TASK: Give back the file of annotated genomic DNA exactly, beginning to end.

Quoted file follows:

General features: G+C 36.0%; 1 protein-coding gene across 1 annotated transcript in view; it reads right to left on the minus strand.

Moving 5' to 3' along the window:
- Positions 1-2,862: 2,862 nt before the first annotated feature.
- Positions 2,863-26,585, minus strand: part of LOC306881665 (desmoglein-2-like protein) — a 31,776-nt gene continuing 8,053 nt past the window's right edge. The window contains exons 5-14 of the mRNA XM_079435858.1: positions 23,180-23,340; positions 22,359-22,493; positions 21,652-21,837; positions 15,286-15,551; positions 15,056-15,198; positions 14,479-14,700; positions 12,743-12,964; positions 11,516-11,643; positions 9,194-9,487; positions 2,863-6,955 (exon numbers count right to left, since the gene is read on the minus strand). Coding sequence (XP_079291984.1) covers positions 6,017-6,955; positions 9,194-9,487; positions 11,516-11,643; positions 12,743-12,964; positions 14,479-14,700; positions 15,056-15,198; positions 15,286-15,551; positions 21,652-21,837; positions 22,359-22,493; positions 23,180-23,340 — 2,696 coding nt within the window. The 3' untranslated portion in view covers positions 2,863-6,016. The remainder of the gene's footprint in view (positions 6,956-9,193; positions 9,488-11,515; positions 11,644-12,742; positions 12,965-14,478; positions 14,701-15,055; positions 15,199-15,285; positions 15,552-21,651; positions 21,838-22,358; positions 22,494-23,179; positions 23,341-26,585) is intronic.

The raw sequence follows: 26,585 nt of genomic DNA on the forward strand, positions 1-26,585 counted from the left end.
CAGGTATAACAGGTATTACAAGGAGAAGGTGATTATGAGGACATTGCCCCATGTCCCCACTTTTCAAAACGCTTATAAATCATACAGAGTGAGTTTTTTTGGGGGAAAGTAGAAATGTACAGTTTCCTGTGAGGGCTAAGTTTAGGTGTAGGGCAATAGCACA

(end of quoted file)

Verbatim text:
General features: G+C 36.0%; 1 protein-coding gene across 1 annotated transcript in view; it reads right to left on the minus strand.

Moving 5' to 3' along the window:
- Positions 1-2,862: 2,862 nt before the first annotated feature.
- Positions 2,863-26,585, minus strand: part of LOC306881665 (desmoglein-2-like protein) — a 31,776-nt gene continuing 8,053 nt past the window's right edge. The window contains exons 5-14 of the mRNA XM_079435858.1: positions 23,180-23,340; positions 22,359-22,493; positions 21,652-21,837; positions 15,286-15,551; positions 15,056-15,198; positions 14,479-14,700; positions 12,743-12,964; positions 11,516-11,643; positions 9,194-9,487; positions 2,863-6,955 (exon numbers count right to left, since the gene is read on the minus strand). Coding sequence (XP_079291984.1) covers positions 6,017-6,955; positions 9,194-9,487; positions 11,516-11,643; positions 12,743-12,964; positions 14,479-14,700; positions 15,056-15,198; positions 15,286-15,551; positions 21,652-21,837; positions 22,359-22,493; positions 23,180-23,340 — 2,696 coding nt within the window. The 3' untranslated portion in view covers positions 2,863-6,016. The remainder of the gene's footprint in view (positions 6,956-9,193; positions 9,488-11,515; positions 11,644-12,742; positions 12,965-14,478; positions 14,701-15,055; positions 15,199-15,285; positions 15,552-21,651; positions 21,838-22,358; positions 22,494-23,179; positions 23,341-26,585) is intronic.

The raw sequence follows: 26,585 nt of genomic DNA on the forward strand, positions 1-26,585 counted from the left end.
CAGGTATAACAGGTATTACAAGGAGAAGGTGATTATGAGGACATTGCCCCATGTCCCCACTTTTCAAAACGCTTATAAATCATACAGAGTGAGTTTTTTTGGGGGAAAGTAGAAATGTACAGTTTCCTGTGAGGGCTAAGTTTAGGTGTAGGGCAATAGCACA